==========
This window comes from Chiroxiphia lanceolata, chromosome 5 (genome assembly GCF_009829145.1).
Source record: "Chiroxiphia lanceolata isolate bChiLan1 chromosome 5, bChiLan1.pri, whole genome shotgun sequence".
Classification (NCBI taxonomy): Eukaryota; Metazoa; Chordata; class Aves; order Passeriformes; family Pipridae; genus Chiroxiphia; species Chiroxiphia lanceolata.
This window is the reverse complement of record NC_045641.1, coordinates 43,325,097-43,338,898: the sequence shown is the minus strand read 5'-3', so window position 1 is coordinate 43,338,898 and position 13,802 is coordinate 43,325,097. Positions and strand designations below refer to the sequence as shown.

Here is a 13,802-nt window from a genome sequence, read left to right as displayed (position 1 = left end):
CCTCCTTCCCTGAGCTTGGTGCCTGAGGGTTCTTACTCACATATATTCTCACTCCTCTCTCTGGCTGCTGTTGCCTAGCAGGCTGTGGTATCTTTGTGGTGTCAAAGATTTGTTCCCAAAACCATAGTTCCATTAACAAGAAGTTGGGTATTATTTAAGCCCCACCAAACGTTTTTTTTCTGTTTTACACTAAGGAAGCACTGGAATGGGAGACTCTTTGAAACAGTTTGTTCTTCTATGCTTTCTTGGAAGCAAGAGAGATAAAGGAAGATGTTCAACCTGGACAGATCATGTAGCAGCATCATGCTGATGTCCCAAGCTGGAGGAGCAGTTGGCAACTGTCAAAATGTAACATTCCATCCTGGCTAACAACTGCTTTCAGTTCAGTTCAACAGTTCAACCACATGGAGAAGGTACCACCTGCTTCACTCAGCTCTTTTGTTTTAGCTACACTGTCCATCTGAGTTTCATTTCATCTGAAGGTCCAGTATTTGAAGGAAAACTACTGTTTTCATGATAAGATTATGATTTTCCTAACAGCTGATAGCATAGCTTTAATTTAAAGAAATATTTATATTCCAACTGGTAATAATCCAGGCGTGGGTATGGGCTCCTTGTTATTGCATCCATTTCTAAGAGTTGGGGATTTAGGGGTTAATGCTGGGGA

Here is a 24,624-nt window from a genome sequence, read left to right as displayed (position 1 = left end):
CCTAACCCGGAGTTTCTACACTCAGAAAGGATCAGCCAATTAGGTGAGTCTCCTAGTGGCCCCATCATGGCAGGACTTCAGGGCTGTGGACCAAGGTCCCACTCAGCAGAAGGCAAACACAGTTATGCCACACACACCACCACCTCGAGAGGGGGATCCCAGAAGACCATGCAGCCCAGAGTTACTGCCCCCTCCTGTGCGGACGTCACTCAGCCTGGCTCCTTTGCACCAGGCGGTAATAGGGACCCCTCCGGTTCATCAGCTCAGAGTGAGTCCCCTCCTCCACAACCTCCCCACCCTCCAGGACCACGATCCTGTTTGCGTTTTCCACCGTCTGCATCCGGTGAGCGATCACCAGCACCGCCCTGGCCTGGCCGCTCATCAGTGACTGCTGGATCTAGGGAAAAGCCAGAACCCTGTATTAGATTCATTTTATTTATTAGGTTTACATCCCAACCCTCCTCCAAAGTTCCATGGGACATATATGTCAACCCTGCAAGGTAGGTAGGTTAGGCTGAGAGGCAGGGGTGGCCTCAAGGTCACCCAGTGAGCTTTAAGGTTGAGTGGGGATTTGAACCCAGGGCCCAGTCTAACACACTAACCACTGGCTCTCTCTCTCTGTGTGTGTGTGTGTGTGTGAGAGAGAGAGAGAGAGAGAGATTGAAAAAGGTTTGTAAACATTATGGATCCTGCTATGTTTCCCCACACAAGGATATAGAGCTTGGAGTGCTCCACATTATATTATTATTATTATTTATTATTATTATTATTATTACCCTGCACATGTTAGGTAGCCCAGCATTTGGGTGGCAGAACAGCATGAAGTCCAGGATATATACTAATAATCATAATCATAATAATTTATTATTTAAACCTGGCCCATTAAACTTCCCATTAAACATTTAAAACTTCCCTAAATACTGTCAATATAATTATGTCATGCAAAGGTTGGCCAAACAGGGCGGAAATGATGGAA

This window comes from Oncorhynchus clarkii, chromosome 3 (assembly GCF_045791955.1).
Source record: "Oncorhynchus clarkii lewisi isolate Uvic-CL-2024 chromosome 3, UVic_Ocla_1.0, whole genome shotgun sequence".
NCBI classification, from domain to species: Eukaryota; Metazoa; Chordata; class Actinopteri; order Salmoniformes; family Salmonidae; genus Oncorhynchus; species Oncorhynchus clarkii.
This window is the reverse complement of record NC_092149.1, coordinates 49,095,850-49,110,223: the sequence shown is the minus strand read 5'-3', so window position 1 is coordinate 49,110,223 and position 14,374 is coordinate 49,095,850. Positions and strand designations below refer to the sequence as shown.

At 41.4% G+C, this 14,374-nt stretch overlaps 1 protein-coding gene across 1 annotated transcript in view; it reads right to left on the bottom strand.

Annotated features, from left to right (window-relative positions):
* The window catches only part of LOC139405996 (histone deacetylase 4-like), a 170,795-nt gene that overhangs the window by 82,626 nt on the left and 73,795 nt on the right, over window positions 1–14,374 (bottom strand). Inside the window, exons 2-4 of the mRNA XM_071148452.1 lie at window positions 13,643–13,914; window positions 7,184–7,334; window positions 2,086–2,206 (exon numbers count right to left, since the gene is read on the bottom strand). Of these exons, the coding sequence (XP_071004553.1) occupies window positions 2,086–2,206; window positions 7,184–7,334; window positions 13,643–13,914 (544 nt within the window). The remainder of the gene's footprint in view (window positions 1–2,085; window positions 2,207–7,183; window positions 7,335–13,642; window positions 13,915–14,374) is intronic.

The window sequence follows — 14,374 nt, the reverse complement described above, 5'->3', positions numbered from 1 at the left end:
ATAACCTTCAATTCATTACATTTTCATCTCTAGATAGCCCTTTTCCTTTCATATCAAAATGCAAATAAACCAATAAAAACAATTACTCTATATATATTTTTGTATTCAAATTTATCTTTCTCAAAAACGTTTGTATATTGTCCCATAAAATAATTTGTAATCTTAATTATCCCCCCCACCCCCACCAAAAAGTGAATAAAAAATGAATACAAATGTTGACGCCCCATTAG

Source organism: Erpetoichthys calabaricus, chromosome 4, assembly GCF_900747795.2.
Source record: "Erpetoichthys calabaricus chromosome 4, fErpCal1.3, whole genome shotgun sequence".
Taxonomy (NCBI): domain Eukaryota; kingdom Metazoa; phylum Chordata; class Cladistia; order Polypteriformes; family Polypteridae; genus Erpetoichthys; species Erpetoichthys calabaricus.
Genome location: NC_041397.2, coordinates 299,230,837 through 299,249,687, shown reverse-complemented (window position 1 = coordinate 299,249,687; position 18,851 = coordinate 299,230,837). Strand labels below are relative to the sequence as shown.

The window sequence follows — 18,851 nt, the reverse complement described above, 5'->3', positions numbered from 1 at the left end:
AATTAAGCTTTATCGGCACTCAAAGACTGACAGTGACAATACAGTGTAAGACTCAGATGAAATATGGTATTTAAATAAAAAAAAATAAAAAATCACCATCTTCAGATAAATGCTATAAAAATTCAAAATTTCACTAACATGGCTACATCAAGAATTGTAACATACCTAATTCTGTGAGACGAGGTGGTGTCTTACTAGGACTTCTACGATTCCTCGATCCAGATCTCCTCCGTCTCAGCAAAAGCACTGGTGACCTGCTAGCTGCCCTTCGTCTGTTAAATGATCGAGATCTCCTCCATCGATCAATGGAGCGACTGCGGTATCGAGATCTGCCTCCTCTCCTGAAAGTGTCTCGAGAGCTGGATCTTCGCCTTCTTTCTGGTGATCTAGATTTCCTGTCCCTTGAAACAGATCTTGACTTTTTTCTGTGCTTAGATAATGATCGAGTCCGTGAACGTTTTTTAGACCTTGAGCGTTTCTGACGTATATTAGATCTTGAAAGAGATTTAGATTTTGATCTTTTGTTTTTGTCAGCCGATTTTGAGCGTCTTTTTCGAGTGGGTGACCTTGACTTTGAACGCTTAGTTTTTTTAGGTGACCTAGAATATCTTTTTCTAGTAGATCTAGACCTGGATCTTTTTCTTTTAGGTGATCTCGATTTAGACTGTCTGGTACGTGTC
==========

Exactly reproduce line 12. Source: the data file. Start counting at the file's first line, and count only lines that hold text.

This window is the reverse complement of record NC_092149.1, coordinates 49,095,850-49,110,223: the sequence shown is the minus strand read 5'-3', so window position 1 is coordinate 49,110,223 and position 14,374 is coordinate 49,095,850. Positions and strand designations below refer to the sequence as shown.